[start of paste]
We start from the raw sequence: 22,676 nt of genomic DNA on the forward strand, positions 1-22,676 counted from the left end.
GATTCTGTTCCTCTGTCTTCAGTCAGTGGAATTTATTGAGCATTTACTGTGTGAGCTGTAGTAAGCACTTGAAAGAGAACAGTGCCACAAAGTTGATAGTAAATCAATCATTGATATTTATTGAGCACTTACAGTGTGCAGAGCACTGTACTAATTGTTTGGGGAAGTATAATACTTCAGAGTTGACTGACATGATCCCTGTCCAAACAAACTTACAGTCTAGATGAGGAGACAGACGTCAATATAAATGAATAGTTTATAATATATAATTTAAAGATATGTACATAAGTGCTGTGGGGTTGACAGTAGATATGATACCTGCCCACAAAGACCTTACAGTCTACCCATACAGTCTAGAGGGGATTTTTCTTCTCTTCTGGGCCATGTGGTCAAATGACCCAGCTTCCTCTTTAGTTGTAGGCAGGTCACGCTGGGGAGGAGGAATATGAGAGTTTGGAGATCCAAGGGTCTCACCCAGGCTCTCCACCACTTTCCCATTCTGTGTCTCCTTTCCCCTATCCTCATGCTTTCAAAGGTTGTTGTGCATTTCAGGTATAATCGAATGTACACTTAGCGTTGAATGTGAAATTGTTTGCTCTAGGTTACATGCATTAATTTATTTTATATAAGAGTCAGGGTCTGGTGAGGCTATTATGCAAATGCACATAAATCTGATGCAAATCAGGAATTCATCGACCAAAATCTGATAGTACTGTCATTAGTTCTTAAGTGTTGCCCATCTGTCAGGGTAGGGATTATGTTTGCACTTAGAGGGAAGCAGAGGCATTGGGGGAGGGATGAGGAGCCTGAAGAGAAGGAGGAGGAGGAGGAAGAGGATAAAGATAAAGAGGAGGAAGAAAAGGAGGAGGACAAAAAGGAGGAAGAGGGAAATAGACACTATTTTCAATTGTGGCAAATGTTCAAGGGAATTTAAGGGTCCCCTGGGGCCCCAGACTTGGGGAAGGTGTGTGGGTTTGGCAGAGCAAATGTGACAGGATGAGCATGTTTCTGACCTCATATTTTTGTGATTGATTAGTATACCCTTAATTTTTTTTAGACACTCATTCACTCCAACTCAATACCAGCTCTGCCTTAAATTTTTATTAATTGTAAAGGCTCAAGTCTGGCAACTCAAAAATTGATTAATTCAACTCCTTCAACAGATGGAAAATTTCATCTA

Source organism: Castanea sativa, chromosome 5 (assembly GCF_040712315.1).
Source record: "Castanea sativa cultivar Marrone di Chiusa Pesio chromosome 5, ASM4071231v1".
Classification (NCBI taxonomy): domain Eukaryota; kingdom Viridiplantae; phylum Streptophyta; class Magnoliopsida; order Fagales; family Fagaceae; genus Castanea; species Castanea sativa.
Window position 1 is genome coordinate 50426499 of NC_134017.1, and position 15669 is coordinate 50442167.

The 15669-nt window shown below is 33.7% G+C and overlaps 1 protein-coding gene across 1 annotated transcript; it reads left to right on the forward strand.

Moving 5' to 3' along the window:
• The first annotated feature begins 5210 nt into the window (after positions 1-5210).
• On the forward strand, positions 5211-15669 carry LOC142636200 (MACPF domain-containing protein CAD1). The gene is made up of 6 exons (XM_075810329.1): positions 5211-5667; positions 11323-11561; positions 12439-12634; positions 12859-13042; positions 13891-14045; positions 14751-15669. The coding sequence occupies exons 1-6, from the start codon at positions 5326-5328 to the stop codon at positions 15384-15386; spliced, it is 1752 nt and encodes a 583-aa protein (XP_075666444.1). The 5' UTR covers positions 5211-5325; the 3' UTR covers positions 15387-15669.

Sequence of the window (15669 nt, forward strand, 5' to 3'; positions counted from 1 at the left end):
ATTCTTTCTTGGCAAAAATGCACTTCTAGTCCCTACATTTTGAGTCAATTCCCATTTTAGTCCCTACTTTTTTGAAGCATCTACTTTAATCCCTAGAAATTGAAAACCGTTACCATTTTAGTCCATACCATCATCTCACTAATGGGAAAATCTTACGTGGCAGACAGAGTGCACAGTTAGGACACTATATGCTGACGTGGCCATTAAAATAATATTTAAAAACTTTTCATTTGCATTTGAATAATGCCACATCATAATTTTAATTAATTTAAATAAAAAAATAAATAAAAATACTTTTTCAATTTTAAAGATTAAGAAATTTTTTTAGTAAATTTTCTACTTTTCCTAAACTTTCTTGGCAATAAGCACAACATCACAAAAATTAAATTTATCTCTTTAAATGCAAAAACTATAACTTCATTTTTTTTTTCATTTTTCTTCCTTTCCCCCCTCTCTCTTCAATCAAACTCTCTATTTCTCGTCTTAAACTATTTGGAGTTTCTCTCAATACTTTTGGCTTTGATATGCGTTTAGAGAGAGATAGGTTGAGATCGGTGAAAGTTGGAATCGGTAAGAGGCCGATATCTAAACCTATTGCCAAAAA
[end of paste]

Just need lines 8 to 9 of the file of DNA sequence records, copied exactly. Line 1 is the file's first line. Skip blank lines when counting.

Moving 5' to 3' along the window:
• The first annotated feature begins 5210 nt into the window (after positions 1-5210).